The changes are at the beginning and end of the created method. I start off by looking at the query string and checking for the q parameter (matching the name of the form field). At the end, if I have a value, I fire off a request to search. This means you land on the page and after it loads the JSON file and makes the index it will then perform the search. Of course, you can change the search term after and perform new searches.

You can demo this here: https://lunr3.vercel.app/. Try "cobra" as a search term. Or simply go here: https://lunr3.vercel.app/search?q=cobra This small change lets you link people directly to searches as well.

The full source may be found here: https://github.com/cfjedimaster/eleventy-demos/tree/master/lunr3

For the heck of it, and since everyone isn't a Vue user, I also built a "vanilla" JavaScript version available at /search-vanilla (and search-vanilla.liquid on the repo above). Here's that template.

---
layout: main
title: Search
---

<h1>Search</h1>

<div id="app">
	<div class="row">
		<div class="col">
			<input type="search" id="term" class="form-control"> 
		</div>
		<div class="col">
			<button class="btn btn-primary" id="searchBtn">Search</button>
		</div>
	</div>

	<div id="results" class="mt-3"></div>

</div>

<script>
document.addEventListener('DOMContentLoaded', init, false);
let idx, docs;
let field, resultsDiv;

async function init() {

	let result = await fetch('/index.json');
	docs = await result.json();
	// assign an ID so it's easier to look up later, it will be the same as index
	idx = lunr(function () {
		this.ref('id');
		this.field('title');
		this.field('content');

		docs.forEach(function (doc, idx) {
			doc.id = idx;
			this.add(doc); 
		}, this);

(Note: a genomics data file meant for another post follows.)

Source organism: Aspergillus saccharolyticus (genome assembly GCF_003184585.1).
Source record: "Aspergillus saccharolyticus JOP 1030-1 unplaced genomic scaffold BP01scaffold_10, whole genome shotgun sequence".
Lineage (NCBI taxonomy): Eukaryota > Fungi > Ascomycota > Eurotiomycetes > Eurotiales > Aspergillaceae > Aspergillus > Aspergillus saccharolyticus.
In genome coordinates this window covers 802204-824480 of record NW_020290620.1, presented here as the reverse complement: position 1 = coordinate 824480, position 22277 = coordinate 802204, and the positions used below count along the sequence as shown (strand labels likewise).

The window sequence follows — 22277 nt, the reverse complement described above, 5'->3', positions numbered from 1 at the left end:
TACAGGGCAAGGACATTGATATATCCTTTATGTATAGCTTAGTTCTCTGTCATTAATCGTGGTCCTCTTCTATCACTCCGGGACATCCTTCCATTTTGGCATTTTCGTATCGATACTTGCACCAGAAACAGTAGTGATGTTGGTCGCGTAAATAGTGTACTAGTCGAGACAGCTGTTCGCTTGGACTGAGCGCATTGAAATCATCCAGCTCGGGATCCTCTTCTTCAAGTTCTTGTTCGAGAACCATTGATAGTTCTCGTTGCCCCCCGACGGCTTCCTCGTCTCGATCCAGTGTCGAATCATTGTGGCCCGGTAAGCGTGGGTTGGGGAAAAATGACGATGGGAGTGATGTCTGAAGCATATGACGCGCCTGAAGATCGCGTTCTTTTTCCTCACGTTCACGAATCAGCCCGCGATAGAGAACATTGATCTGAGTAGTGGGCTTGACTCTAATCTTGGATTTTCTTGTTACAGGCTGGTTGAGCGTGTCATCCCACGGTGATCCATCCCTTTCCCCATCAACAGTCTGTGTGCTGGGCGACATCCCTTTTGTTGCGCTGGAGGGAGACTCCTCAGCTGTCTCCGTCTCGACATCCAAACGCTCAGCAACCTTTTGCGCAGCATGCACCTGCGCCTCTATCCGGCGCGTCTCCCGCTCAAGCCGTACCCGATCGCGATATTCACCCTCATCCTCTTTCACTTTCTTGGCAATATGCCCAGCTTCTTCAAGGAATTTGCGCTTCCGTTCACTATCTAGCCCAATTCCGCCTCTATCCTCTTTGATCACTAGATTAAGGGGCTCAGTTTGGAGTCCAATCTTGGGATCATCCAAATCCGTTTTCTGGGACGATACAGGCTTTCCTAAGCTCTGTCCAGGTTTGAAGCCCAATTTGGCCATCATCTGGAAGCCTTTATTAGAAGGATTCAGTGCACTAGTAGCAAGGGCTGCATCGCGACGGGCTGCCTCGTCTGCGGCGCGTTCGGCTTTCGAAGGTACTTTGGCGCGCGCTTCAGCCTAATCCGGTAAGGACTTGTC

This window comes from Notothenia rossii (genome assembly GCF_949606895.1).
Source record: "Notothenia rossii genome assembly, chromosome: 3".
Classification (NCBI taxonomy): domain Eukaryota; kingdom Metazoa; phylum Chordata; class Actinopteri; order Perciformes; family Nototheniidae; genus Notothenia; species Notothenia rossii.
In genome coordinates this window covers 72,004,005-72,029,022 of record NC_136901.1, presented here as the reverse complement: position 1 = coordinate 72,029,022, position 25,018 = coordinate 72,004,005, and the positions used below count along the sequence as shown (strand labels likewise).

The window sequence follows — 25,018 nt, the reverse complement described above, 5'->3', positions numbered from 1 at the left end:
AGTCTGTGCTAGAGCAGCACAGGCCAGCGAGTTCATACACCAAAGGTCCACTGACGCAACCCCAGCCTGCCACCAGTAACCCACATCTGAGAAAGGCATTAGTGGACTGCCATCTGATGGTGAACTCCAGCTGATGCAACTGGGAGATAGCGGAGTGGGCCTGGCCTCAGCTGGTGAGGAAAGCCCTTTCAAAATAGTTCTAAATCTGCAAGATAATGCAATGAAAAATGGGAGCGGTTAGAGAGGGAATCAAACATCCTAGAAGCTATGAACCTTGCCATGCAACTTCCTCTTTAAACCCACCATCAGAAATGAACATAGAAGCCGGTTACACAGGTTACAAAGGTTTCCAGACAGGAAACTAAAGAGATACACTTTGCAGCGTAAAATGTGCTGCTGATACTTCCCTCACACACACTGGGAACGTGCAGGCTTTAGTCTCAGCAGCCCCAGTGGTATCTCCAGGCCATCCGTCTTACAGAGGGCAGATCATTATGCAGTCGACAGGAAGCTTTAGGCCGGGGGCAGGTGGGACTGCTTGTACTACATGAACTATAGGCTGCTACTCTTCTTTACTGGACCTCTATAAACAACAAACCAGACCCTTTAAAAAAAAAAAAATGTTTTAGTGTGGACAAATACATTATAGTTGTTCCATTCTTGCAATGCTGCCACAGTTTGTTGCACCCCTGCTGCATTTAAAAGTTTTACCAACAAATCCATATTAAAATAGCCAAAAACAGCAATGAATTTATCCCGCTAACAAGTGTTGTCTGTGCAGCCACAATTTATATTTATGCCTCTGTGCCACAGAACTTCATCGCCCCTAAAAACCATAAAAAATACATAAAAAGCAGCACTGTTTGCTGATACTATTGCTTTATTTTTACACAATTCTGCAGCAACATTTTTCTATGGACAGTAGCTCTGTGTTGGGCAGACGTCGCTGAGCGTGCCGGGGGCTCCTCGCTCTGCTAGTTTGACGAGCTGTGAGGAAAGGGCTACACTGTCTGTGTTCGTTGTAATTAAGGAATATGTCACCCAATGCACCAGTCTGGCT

});

	document.querySelector('#searchBtn').addEventListener('click', search);

	field = document.querySelector('#term');

	const qs = new URLSearchParams(window.location.search);
	let term = qs.get('q');

	resultsDiv = document.querySelector('#results');

	if(term) { field.value = term; search(); }

}

function search() {
	let search = field.value.trim();
	if(!search) return;
	console.log(`search for ${search}`);

	let results = idx.search(search);

	let resultsHTML = '<p><strong>Search Results</strong></p>';

	if(!results.length) {
		resultsHTML += '<p>Sorry, there were no results.</p>';
		resultsDiv.innerHTML = resultsHTML;
		return;
	}

	resultsHTML += '<ul>';

	// we need to add title, url from ref
	results.forEach(r => {
		let title = docs[r.ref].title;
		let url = docs[r.ref].url;
		resultsHTML += `<li><a :href="${url}">${ title }</a></li>`;

	});

	resultsHTML += '</ul>';
	resultsDiv.innerHTML = resultsHTML;
}
</script>

It's pretty similar to the Vue version except I've got to build the HTML in JavaScript, which I don't care for but template strings make a hell of a lot better. Anyway, I hope this helps!

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About Raymond Camden

Raymond is a developer advocate for HERE Technologies. He focuses on JavaScript, serverless and enterprise cat demos. If you like this article, please consider visiting my Amazon Wishlist or donating via PayPal to show your support. You can even buy me a coffee!

Lafayette, LA https://www.raymondcamden.com